Combating loneliness in residential care

On-demand modern communications help combat loneliness in residential care – but nothing beats the human factor

Never before have we humans and the communities in which we live been so closely connected thanks to digital technology, which allows us to communicate easily across multiple platforms. Yet loneliness is the scourge our times. Recent surveys indicate that almost 75 per cent of older people in the UK feel lonely.

Added to this paradox that overshadows our interconnected world are further reports that claim many nursing home residents suffer depression induced by a feeling of isolation and loneliness; some 60 per cent of those polled said they never receive visitors.

Residential nursing home facilities first and foremost should provide safety and a feeling of security.

But even the best care homes cannot remedy the natural feeling of missing one’s familiar surroundings, and a helplessness in not being able to change things because of a sense of powerlessness and loss of independence, despite the abundance of human activity and presence of staff and fellow residents.

In well-managed homes with trained and caring staff, such emotions can be allayed through sharing common rooms, meal times, entertainment and a well- structured care plan.

But once the door of the private room closes, the world can once more become a lonely place. So how best to combat these natural emotions and lessen long-term effects such as depression?

One way is to ensure residents remain in contact from the secure comfort of their own room by offering a range of easy-to-use communication channels, so staff, friends and family are just a click or dial away, and the fast-moving world outside is available to engage with – or indeed escape from – by surfing the TV’s channels.

Such facilities need to be made available in a personal, convenient way that even bedridden residents can get to grips with.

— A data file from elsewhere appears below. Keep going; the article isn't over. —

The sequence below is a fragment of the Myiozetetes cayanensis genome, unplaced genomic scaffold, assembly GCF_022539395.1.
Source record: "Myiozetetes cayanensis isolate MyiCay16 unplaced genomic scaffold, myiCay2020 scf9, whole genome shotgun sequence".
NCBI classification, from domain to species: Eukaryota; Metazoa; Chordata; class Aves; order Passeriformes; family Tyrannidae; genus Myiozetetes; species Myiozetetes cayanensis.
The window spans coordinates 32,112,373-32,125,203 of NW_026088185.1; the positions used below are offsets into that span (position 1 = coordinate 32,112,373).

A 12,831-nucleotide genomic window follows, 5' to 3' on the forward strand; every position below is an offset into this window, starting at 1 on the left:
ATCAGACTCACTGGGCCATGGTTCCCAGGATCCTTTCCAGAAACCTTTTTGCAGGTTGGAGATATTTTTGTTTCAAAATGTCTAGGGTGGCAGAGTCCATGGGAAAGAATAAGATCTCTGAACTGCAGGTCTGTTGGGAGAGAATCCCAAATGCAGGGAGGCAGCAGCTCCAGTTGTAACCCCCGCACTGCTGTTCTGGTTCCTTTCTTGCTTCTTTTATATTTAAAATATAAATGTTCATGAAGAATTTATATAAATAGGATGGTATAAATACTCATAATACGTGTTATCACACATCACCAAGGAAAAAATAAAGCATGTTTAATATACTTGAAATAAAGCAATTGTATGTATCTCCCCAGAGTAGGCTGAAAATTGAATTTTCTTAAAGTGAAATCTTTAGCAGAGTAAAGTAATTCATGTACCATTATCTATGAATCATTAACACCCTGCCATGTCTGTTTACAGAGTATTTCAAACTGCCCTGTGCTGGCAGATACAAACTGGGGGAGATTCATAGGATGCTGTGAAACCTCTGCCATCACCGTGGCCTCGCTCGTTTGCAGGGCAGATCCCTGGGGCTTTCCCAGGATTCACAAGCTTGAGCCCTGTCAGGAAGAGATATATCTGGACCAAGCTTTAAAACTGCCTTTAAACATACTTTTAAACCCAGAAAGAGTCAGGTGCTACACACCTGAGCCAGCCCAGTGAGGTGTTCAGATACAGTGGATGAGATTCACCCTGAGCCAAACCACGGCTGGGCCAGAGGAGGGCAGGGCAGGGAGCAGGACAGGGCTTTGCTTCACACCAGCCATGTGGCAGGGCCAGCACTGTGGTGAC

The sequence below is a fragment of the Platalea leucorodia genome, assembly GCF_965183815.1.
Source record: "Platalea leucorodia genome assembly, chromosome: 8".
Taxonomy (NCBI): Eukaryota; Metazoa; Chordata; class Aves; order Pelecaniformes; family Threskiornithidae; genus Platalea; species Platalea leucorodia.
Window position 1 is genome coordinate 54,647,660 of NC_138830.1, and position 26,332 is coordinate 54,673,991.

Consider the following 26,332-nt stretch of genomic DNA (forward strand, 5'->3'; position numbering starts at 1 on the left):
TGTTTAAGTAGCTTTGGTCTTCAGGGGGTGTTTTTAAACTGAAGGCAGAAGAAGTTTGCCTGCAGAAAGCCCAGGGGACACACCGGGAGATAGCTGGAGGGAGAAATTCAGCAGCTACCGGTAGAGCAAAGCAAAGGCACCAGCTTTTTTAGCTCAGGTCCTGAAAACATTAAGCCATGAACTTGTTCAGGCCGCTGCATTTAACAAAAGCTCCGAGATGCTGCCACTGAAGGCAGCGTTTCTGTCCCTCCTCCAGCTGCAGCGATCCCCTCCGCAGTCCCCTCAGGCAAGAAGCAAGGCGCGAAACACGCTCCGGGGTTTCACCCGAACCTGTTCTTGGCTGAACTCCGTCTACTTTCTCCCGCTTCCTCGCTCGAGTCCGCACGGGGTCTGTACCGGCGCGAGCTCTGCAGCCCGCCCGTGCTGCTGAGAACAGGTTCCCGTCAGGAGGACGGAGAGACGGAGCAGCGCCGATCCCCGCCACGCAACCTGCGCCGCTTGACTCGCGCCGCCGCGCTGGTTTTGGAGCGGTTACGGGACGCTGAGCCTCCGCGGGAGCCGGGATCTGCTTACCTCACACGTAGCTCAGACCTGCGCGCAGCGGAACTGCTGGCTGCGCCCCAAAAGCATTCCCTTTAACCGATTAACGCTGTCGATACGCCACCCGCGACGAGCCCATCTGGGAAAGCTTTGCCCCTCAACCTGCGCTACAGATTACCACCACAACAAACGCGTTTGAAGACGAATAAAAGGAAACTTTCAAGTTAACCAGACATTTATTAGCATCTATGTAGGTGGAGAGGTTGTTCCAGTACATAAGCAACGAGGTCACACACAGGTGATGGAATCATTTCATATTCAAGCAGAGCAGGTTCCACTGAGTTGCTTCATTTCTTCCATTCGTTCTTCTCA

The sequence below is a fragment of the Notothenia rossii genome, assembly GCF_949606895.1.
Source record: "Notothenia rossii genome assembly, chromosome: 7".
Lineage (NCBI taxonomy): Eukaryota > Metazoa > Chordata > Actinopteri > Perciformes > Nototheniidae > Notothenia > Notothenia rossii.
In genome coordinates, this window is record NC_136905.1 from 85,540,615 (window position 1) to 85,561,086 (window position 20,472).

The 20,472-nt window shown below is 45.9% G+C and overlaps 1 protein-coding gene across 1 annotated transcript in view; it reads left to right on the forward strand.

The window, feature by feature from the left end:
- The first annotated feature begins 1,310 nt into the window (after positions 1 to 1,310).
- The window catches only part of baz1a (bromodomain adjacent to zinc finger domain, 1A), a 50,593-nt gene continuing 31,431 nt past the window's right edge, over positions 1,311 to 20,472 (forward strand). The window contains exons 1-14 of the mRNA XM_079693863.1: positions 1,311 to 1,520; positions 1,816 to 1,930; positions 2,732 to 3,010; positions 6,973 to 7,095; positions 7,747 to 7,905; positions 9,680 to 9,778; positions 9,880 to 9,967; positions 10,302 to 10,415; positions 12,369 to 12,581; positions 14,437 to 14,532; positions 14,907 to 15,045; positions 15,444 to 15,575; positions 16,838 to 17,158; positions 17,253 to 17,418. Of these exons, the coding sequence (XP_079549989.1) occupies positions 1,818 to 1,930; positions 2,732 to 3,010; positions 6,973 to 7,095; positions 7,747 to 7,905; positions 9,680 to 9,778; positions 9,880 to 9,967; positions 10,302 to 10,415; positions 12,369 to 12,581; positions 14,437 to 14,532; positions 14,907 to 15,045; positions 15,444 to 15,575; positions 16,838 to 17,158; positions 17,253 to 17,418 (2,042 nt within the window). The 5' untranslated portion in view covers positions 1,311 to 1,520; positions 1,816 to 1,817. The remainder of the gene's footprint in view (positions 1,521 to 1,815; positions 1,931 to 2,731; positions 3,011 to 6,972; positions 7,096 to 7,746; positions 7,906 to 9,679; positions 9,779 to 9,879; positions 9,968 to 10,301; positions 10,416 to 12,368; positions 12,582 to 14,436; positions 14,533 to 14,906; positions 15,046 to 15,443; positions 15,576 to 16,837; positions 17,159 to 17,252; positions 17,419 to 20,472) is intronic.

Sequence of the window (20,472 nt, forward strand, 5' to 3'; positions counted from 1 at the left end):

Good nursing homes set the bar in the war on loneliness by taking advantage of modern communications, according to leading care experts.

Affordability, while an issue, should not be an excuse for any care home to deny multiple communications options because digital technology is becoming ever cheaper and more accessible.

Vicki Rayment, from Age UK West Sussex, said the advent of social media channels, such as FaceTime and Skype, have opened up new lines of communications and can add to the armoury to combat loneliness and isolation.

“But they are only part of the tool kit. Social media and the readily available entertainment offered online, such as puzzles and brain teasers, have a positive impact when residents are supervised on how best to make good use of modern communications,” Vicki told C4S.

“Getting out of the room and ideally with regular visits outside the residential care to interact with people, and regular visits from friends, family and volunteers are crucial in combating loneliness.”

C4S visited one such connected residential home in Worthing, where all rooms have, as standard, 24-hour high-speed wi-fi, satellite TV, landline handset telephones with personal number if requested, and a two-way intercom alert call button.

“Ensuring our residents are able to contact the outside world, family and friends as well as staff at all times is a priority that we firmly believe helps combat loneliness and isolation,” says Fernbank manager Donna Harwood, a trained senior nurse with more than a decade of residential care experience.

“One vital channel is the option for residents to keep their home telephone number and have it transferred to the personal landline located in their room. This offers a sense of continuity.”

Resident Dorothy Deisch, 87, said the suite of modern communication devices added to her sense of security and independence.

“Having my long-held personal telephone number and own phone adds to the feeling of being at home and having the freedom to make contact when I choose,” she said.

The young don’t have exclusive rights to being addicted to their social media devices, says Donna.

“We have one resident who recently bought a new laptop and is glued to it so we are now having to encourage her interaction with other residents and get her to join in activities that don’t demand a screen – otherwise there’s a risk of her becoming a hermit in her room,” she says.

“Human contact is paramount, and as part of our individual detailed care plan we constantly assess who needs more contact. Offering the full suite of digital communication is must, but it’s only part of the battle to combat loneliness and isolation. Nothing will ever beat human contact and interaction with staff, friends and family, and this remains our priority to encourage and facilitate.”

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